The Lost Sentosa: Sentosa Plaza and Focal Point Structure

The iconic North-South axis of Sentosa, starting at the Crane Dance viewing platform, extending past the Lake of Dreams and Festive Terrace, featuring the Merlion Tower and Merlion Walk, and culminating at the Songs of the Sea viewing platform, had an interesting history.



Current Sentosa North-South Axis

In the period 1987-1991, Sentosa underwent a massive upgrading and expansion project, which included the construction of the Ferry Terminal (1987), Fountain Gardens (1987), Under Water World (1991), Lost Civilization Ruined City etc (1988?). The crown jewel of this expansion plan was to be the Sentosa Plaza and Focal Point Structure. However, this plaza and structure were never built, until the Merlion tower was constructed on the allocated land in 1996.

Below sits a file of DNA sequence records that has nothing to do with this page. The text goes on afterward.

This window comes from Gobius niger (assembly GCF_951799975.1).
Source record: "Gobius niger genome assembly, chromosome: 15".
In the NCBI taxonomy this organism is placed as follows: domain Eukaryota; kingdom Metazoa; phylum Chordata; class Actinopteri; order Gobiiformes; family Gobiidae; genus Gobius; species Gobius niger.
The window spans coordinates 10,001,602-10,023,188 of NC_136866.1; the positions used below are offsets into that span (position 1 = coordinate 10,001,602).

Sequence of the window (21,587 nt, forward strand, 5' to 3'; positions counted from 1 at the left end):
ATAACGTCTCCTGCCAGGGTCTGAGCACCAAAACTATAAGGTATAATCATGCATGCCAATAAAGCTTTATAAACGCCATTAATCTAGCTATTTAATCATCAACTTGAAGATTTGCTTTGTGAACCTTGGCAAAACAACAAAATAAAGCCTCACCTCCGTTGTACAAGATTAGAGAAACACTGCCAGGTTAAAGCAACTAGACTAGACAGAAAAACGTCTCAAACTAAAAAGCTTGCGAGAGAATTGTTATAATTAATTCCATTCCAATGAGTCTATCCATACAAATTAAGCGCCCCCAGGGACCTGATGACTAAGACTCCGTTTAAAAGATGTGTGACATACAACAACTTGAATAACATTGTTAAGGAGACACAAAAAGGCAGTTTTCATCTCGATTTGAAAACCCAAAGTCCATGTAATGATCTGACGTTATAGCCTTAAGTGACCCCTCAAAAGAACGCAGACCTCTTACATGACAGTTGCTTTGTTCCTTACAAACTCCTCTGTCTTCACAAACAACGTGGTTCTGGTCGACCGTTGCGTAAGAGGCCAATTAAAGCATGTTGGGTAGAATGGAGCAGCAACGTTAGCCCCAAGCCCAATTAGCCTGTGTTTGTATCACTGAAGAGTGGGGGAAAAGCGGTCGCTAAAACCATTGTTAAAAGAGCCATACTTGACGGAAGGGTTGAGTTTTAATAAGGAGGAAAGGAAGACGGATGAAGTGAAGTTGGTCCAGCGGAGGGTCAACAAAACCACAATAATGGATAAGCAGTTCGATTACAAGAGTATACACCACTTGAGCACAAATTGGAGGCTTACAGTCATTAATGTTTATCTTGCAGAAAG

To understand the impetus for the Sentosa Plaza and Focal Point Structure, one must first look at the layout of Sentosa island in the 1980s. Sentosa was gradually expanding to become Singapore’s leisure and adventure island, and various attractions were constructed at different parts of the island. The problem was that the attractions were relatively spaced out, and there wasn’t a clear pedestrian passageway to direct guest flow around the island.


Therefore, many guests would alight at the Ferry Terminal, and walk through the Fountain Gardens, before stopping at the Musical Fountain. The Sentosa Plaza was designed to connect the Musical Fountain with the southern beaches of Sentosa.